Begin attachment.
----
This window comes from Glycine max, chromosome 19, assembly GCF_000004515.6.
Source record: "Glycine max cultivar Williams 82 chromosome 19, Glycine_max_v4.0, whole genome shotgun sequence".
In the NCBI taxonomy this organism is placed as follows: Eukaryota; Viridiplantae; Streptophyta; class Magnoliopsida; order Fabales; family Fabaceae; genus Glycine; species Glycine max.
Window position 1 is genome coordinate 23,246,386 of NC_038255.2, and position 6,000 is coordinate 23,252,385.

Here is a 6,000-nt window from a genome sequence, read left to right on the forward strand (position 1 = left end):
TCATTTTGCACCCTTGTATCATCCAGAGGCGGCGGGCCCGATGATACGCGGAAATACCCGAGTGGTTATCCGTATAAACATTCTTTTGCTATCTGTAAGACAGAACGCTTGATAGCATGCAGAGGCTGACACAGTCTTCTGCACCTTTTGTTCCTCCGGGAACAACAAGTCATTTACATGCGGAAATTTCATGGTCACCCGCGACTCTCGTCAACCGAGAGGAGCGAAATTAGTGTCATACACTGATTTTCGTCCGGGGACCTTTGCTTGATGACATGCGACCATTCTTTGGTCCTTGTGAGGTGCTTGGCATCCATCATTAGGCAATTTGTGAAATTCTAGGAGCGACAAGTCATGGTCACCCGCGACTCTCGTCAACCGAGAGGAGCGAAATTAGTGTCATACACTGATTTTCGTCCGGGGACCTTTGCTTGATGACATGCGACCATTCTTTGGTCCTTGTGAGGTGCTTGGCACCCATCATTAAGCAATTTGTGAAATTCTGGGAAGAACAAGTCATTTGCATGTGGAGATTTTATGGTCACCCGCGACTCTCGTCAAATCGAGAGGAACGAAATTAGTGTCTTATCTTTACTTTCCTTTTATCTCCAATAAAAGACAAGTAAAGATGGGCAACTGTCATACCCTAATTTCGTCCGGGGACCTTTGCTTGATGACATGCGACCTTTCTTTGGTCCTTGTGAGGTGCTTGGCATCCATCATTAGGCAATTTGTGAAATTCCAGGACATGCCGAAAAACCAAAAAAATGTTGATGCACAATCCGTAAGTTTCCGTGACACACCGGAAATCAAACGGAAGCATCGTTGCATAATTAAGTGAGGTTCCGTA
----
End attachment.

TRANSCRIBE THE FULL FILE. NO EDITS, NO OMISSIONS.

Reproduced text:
This window comes from Glycine max, chromosome 19, assembly GCF_000004515.6.
Source record: "Glycine max cultivar Williams 82 chromosome 19, Glycine_max_v4.0, whole genome shotgun sequence".
In the NCBI taxonomy this organism is placed as follows: Eukaryota; Viridiplantae; Streptophyta; class Magnoliopsida; order Fabales; family Fabaceae; genus Glycine; species Glycine max.
Window position 1 is genome coordinate 23,246,386 of NC_038255.2, and position 6,000 is coordinate 23,252,385.

Here is a 6,000-nt window from a genome sequence, read left to right on the forward strand (position 1 = left end):
TCATTTTGCACCCTTGTATCATCCAGAGGCGGCGGGCCCGATGATACGCGGAAATACCCGAGTGGTTATCCGTATAAACATTCTTTTGCTATCTGTAAGACAGAACGCTTGATAGCATGCAGAGGCTGACACAGTCTTCTGCACCTTTTGTTCCTCCGGGAACAACAAGTCATTTACATGCGGAAATTTCATGGTCACCCGCGACTCTCGTCAACCGAGAGGAGCGAAATTAGTGTCATACACTGATTTTCGTCCGGGGACCTTTGCTTGATGACATGCGACCATTCTTTGGTCCTTGTGAGGTGCTTGGCATCCATCATTAGGCAATTTGTGAAATTCTAGGAGCGACAAGTCATGGTCACCCGCGACTCTCGTCAACCGAGAGGAGCGAAATTAGTGTCATACACTGATTTTCGTCCGGGGACCTTTGCTTGATGACATGCGACCATTCTTTGGTCCTTGTGAGGTGCTTGGCACCCATCATTAAGCAATTTGTGAAATTCTGGGAAGAACAAGTCATTTGCATGTGGAGATTTTATGGTCACCCGCGACTCTCGTCAAATCGAGAGGAACGAAATTAGTGTCTTATCTTTACTTTCCTTTTATCTCCAATAAAAGACAAGTAAAGATGGGCAACTGTCATACCCTAATTTCGTCCGGGGACCTTTGCTTGATGACATGCGACCTTTCTTTGGTCCTTGTGAGGTGCTTGGCATCCATCATTAGGCAATTTGTGAAATTCCAGGACATGCCGAAAAACCAAAAAAATGTTGATGCACAATCCGTAAGTTTCCGTGACACACCGGAAATCAAACGGAAGCATCGTTGCATAATTAAGTGAGGTTCCGTA